Detroit Red Wings Presented by Amway: The only thing Mike Babcock liked about the team's swing through Western Canada was the play of Darren Helm, Danny Cleary and Drew Miller. That's a really bad sign.
Edmonton Oilers: The Oilers snapped a four-game losing streak against Minnesota on Thursday and now face a colossal seven-game road trip. The fact that Ryan Nugent-Hopkins, Taylor Hall and Jordan Eberle have just 30 points on the road this season (compared with 62 at home) won't help matters.
Florida Panthers: Will Jason Garrison be selected as an all-star? I sure hope so. He leads defensemen in goals this season with 10. That number would put him tied for 75th among forwards, beside the likes of Pavel Datsyuk, Anze Kopitar and Rick Nash.
Los Angeles Kings: Darryl Sutter is 1-0 as Kings coach and was even almost affable. "I told them, you guys have to pay attention, I'll get Mike Richards and Brad Richardson mixed up," he said. Of course, he also wore an ugly suit for the game, so some things never change.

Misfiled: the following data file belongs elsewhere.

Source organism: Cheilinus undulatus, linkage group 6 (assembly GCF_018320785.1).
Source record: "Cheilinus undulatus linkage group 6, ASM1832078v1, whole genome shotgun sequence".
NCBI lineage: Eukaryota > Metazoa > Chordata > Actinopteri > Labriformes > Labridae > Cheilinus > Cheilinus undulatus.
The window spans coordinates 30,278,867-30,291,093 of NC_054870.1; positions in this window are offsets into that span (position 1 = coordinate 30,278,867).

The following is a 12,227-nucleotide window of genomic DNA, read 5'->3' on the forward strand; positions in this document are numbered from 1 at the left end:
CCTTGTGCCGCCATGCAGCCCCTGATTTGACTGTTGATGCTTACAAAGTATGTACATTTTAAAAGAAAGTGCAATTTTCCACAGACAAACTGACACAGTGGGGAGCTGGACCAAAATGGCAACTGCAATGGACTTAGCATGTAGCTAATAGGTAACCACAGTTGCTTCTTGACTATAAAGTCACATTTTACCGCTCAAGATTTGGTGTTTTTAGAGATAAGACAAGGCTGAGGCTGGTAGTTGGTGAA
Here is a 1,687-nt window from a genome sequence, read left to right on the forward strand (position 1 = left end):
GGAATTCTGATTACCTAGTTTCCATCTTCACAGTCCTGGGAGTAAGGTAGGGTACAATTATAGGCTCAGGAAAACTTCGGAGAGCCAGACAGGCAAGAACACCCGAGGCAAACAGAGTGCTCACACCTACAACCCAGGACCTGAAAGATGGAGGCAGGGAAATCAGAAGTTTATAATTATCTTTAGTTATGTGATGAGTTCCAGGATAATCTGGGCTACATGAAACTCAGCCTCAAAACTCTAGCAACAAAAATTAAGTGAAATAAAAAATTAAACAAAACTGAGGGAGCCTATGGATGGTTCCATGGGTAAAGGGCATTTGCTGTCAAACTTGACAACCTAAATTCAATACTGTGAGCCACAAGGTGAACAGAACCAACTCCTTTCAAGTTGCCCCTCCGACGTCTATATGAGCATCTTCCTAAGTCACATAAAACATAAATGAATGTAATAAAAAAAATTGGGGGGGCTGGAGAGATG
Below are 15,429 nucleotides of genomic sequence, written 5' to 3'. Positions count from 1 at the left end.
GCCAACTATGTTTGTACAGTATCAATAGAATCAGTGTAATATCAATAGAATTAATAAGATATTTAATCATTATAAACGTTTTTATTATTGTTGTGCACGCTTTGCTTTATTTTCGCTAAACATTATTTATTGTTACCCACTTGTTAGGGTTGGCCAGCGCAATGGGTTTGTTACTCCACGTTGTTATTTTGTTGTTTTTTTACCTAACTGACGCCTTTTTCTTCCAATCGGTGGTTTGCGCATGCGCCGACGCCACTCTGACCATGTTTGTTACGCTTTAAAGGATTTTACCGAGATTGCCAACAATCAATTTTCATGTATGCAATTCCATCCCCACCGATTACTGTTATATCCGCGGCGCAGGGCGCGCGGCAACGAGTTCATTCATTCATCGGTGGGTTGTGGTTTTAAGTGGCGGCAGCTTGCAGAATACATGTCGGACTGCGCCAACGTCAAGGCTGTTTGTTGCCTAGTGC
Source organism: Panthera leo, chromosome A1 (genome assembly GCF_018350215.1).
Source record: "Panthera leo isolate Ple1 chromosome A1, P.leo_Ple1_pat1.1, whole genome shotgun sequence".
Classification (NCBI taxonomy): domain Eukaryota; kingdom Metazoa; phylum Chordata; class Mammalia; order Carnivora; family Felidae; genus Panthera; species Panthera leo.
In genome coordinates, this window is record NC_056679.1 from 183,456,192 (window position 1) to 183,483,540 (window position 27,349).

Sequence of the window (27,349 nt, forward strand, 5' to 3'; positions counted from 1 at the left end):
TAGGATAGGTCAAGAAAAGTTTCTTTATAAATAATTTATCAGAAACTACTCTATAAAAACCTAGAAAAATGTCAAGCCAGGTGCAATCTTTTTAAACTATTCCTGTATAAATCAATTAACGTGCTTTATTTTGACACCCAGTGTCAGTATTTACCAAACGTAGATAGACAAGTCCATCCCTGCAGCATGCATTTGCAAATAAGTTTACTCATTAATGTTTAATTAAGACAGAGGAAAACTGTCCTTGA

Minnesota Wild: Jason Zucker, a Wild prospect, has been named captain of the US World Junior team, making him the world's greatest U20 player. He is wonderful and cool and we should all love him and support him.
Montreal Canadiens: Great article about how ridiculous the Canadiens coaching situation is. It posits that Mitt Romney, who once lived in France, and Kim Jong-Un, who claims to be able to speak many languages, could be candidates at season's end.
New Jersey Devils: On Friday, Anton Volchenkov took a shot off the face. Or would have, except he was wearing a visor. What a novel concept. Wearing a plastic thing over your face keeps things from hitting your face. "Weird," says Chris Pronger and Marty St. Louis.
New York Rangers: Brandon Dubinsky has just two goals and 16 points in 33 games this season but might be ready to break out. He says it's because he wasn't moving his legs enough. Hockey players are adorable.
Ottawa Senators: Erik Karlsson has gotten some nice Christmas gifts since moving to North America to play in the NHL, but his favorite came from Dany Alfredsson's family. "A T-shirt my first year. I wear it all the time." A man of extremely simple tastes.